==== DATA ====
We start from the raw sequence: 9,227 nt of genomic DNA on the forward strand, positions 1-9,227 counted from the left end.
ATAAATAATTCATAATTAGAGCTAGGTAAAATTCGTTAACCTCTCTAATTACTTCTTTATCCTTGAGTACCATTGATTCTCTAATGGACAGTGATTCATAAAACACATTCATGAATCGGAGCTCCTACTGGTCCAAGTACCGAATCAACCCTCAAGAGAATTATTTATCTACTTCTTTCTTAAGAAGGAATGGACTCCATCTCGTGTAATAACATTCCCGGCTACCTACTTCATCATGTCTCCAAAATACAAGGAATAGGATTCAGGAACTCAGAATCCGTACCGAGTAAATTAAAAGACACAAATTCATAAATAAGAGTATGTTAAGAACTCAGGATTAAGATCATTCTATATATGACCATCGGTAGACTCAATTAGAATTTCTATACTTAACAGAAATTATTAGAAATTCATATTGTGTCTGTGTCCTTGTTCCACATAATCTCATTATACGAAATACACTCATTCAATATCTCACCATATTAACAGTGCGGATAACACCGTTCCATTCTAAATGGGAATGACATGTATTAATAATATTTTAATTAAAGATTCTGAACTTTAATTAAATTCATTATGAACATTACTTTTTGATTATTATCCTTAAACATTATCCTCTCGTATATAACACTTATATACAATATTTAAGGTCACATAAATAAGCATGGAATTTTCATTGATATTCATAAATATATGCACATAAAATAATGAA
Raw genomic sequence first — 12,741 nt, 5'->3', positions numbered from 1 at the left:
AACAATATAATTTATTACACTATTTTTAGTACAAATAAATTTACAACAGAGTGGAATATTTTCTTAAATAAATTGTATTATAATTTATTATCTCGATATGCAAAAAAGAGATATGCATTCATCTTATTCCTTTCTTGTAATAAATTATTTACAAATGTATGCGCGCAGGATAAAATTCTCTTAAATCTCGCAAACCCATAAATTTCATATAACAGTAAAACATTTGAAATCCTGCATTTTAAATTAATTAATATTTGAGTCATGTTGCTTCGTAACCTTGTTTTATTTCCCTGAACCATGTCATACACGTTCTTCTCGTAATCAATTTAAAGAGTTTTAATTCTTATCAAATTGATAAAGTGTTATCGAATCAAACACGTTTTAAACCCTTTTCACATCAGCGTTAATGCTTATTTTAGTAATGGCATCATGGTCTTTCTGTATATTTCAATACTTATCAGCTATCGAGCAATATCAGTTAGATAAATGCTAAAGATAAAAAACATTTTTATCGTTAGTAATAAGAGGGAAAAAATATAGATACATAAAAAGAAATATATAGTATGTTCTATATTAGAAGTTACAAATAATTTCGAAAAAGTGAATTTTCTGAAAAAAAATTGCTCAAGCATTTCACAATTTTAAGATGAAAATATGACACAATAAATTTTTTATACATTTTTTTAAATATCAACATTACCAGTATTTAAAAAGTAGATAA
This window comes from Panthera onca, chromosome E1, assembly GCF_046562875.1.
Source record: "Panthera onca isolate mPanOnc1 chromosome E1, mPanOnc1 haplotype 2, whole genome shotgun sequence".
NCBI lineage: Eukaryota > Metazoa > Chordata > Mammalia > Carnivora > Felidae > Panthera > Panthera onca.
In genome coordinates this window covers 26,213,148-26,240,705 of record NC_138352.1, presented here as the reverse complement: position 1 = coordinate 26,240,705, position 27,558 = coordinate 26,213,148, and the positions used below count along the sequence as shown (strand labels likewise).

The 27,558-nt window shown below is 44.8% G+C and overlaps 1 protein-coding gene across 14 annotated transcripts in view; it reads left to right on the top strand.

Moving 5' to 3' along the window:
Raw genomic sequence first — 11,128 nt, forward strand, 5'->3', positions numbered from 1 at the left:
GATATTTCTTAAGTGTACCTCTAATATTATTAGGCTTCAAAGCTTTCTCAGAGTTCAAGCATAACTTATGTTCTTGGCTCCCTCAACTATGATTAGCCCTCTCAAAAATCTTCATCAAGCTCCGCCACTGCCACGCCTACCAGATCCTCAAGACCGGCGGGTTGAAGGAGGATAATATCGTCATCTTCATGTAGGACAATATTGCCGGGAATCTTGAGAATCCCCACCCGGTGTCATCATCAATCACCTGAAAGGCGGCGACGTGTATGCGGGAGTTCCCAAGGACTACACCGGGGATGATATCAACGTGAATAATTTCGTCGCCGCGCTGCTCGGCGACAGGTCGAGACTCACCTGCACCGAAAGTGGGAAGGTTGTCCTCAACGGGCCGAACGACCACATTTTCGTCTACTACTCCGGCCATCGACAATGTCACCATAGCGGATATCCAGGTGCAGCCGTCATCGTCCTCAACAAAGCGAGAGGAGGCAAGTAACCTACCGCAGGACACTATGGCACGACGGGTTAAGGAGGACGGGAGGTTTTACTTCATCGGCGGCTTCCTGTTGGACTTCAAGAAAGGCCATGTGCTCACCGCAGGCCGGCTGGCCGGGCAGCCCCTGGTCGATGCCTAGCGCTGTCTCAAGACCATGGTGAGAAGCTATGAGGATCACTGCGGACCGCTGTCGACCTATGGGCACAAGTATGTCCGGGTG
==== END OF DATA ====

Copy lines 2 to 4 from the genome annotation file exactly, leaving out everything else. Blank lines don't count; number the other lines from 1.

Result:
ATAAATAATTCATAATTAGAGCTAGGTAAAATTCGTTAACCTCTCTAATTACTTCTTTATCCTTGAGTACCATTGATTCTCTAATGGACAGTGATTCATAAAACACATTCATGAATCGGAGCTCCTACTGGTCCAAGTACCGAATCAACCCTCAAGAGAATTATTTATCTACTTCTTTCTTAAGAAGGAATGGACTCCATCTCGTGTAATAACATTCCCGGCTACCTACTTCATCATGTCTCCAAAATACAAGGAATAGGATTCAGGAACTCAGAATCCGTACCGAGTAAATTAAAAGACACAAATTCATAAATAAGAGTATGTTAAGAACTCAGGATTAAGATCATTCTATATATGACCATCGGTAGACTCAATTAGAATTTCTATACTTAACAGAAATTATTAGAAATTCATATTGTGTCTGTGTCCTTGTTCCACATAATCTCATTATACGAAATACACTCATTCAATATCTCACCATATTAACAGTGCGGATAACACCGTTCCATTCTAAATGGGAATGACATGTATTAATAATATTTTAATTAAAGATTCTGAACTTTAATTAAATTCATTATGAACATTACTTTTTGATTATTATCCTTAAACATTATCCTCTCGTATATAACACTTATATACAATATTTAAGGTCACATAAATAAGCATGGAATTTTCATTGATATTCATAAATATATGCACATAAAATAATGAA
Raw genomic sequence first — 12,741 nt, 5'->3', positions numbered from 1 at the left:
AACAATATAATTTATTACACTATTTTTAGTACAAATAAATTTACAACAGAGTGGAATATTTTCTTAAATAAATTGTATTATAATTTATTATCTCGATATGCAAAAAAGAGATATGCATTCATCTTATTCCTTTCTTGTAATAAATTATTTACAAATGTATGCGCGCAGGATAAAATTCTCTTAAATCTCGCAAACCCATAAATTTCATATAACAGTAAAACATTTGAAATCCTGCATTTTAAATTAATTAATATTTGAGTCATGTTGCTTCGTAACCTTGTTTTATTTCCCTGAACCATGTCATACACGTTCTTCTCGTAATCAATTTAAAGAGTTTTAATTCTTATCAAATTGATAAAGTGTTATCGAATCAAACACGTTTTAAACCCTTTTCACATCAGCGTTAATGCTTATTTTAGTAATGGCATCATGGTCTTTCTGTATATTTCAATACTTATCAGCTATCGAGCAATATCAGTTAGATAAATGCTAAAGATAAAAAACATTTTTATCGTTAGTAATAAGAGGGAAAAAATATAGATACATAAAAAGAAATATATAGTATGTTCTATATTAGAAGTTACAAATAATTTCGAAAAAGTGAATTTTCTGAAAAAAAATTGCTCAAGCATTTCACAATTTTAAGATGAAAATATGACACAATAAATTTTTTATACATTTTTTTAAATATCAACATTACCAGTATTTAAAAAGTAGATAA